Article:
I’ve been reading the lyrical writing of Elizabeth David’s French Provincial Cooking this week. Published in 1960, the book describes David’s experience of food in the provinces of France away from the bright lights and big kitchens of Paris. English by birth, David fell in love with the cookery of the countryside in her formative years. She describes the post-World War II French food scene in lavish detail in each of the provinces she traveled. Here’s a sample of her writing from a morning visit to the market in Rouen, Normandy:
To the traveller as yet unacquainted with Norman cookery an impression that perhaps the inhabitants live on duck pâté and tripes à la mode de Caen might arouse a faint feeling of apprehension as he walks round a big Norman town such as Rouen. Every two yards there seems to be a charcuterie, its windows fairly bursting with all the terrines and galantines, the pâtés and ballotines, all made of duck; and the butchers as well as the charcutiers display earthenware bowls of ready-cooked tripe, very inviting looking in its savoury bronze jelly. But neither duck nor tripe, he feels, is quite the dish for every day. There is no need to worry. Take a look round the market in the morning and the spectacle is thoroughly reassuring. The fish is particularly beautiful in its pale, translucent northern way. Delicate rose pink langoustines lie next to miniature scallops in their red-brown shells; great fierce skate and sleek soles are flanked by striped iridescent mackerel, pearly little smelts, and baskets of very small, very black mussels. Here and there an angry-looking red gurnet waits for a customer near a mass of sprawling crabs and a heap of little grey shrimps. Everywhere there is ice and seaweed and a fresh sea smell.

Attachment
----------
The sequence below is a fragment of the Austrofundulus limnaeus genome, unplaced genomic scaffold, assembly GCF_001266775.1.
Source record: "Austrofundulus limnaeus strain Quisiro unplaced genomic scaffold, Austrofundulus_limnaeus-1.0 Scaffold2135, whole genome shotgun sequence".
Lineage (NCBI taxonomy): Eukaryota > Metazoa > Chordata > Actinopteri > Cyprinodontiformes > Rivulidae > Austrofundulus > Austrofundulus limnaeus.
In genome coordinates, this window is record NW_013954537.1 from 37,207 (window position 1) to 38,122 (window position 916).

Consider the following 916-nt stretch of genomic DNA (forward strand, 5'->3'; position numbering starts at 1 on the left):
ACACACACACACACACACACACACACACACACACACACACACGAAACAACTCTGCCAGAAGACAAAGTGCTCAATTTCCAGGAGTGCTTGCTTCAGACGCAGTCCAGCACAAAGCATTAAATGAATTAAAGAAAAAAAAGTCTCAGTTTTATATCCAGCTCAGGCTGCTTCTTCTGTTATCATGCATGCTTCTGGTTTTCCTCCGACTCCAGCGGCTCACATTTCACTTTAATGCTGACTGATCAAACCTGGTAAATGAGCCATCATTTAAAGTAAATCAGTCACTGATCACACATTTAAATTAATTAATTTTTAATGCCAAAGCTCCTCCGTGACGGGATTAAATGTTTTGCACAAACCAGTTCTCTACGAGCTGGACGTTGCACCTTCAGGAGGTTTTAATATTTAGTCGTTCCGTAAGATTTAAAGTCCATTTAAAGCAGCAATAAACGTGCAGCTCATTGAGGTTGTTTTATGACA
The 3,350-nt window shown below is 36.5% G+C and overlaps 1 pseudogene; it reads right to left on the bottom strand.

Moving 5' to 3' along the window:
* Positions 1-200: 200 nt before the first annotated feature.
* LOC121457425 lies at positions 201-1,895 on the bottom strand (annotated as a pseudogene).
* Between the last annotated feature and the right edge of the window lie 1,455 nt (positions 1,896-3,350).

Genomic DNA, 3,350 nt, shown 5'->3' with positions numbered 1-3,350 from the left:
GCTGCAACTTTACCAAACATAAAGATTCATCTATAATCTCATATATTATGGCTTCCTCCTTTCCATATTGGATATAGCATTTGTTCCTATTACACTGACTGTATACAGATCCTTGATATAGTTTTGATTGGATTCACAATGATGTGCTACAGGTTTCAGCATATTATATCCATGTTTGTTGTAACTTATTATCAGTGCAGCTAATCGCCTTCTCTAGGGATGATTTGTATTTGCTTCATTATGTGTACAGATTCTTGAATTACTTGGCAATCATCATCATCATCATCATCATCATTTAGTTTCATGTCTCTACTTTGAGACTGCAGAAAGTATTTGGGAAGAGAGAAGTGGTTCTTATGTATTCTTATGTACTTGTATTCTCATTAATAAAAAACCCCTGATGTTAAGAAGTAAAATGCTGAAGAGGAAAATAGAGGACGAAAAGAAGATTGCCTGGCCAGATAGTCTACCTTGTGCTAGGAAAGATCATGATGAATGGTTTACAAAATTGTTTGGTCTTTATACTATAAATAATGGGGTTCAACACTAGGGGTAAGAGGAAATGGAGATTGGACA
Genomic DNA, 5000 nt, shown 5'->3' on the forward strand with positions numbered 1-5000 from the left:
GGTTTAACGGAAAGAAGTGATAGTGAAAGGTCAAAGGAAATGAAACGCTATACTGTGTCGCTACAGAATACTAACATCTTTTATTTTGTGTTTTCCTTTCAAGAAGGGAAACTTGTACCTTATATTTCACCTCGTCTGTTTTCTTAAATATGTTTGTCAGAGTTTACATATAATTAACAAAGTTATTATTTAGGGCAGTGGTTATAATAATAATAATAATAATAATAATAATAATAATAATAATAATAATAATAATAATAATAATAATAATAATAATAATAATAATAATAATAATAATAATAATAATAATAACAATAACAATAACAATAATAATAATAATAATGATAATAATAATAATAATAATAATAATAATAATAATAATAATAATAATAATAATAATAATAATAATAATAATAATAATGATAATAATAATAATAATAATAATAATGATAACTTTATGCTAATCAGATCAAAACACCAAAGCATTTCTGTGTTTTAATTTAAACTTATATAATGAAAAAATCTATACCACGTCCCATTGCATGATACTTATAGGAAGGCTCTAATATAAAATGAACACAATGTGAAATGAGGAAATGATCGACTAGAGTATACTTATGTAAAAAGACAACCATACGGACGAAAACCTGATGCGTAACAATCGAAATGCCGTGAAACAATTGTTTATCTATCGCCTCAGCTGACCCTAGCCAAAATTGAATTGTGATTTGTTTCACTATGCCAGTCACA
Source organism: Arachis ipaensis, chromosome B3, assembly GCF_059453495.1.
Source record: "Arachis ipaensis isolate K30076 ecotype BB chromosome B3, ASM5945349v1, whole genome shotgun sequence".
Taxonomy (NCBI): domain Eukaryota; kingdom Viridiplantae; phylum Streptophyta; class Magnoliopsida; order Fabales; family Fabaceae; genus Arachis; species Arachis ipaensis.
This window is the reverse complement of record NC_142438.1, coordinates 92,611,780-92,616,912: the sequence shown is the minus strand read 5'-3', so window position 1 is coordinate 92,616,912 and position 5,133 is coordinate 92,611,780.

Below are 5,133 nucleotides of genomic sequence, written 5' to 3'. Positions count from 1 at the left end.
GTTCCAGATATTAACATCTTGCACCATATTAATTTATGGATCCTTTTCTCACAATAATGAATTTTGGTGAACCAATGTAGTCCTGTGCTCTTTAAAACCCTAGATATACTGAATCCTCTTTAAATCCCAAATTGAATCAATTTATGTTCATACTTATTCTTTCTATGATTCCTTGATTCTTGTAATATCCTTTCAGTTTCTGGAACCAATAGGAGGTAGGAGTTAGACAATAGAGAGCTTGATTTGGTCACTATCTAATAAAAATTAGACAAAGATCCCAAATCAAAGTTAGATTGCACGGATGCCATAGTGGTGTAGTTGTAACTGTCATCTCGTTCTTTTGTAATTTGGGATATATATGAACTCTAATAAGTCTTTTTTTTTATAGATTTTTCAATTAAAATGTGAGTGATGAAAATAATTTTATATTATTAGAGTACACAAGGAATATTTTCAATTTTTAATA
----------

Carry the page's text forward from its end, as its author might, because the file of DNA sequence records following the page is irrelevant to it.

Passages like this leave my mouth watering and transport me to a faraway place. Such writing fuels my need to create in the kitchen. Being landlocked, exploring the seafood is a challenge, but a pâté is within reach. And so my next project began.
David lists several recipes for pâté in her book, but the ingredients and equipment indigenous to the French countryside pose a challenge for authenticity here in Memphis, Tennessee. For additional guidance here at home I sought help from America’s Test Kitchen with their recipe for Pâté de Campagne.
This recipe calls for ground pork, smoked bacon and chicken livers held together with eggs, cognac (I substituted brandy) and heavy cream and spiced with nutmeg, cloves and ginger.
The mold is sealed in thick strips of smoked bacon and tightly covered in foil before being placed into a baking pan of boiled water, a French method called bain-marie (water bath).
After 2 1/2 hours in the oven, the pâté is pressed with a cast iron skillet weighted down with canned foods to ensure a denser texture and allowed to come to room temperature before chilling for 8 hours overnight.
Out of the fridge, the pâté has contracted within the baking pan making it easy to release.
Our pâté adventure continued with brunch accompaniments of mixed spring greens, Dijon mustard, cornichons, capers and baguettes from La Baguette (local Memphis bakery). We washed it down with Segura Vidura Brut Cava.
A memorable brunch indeed.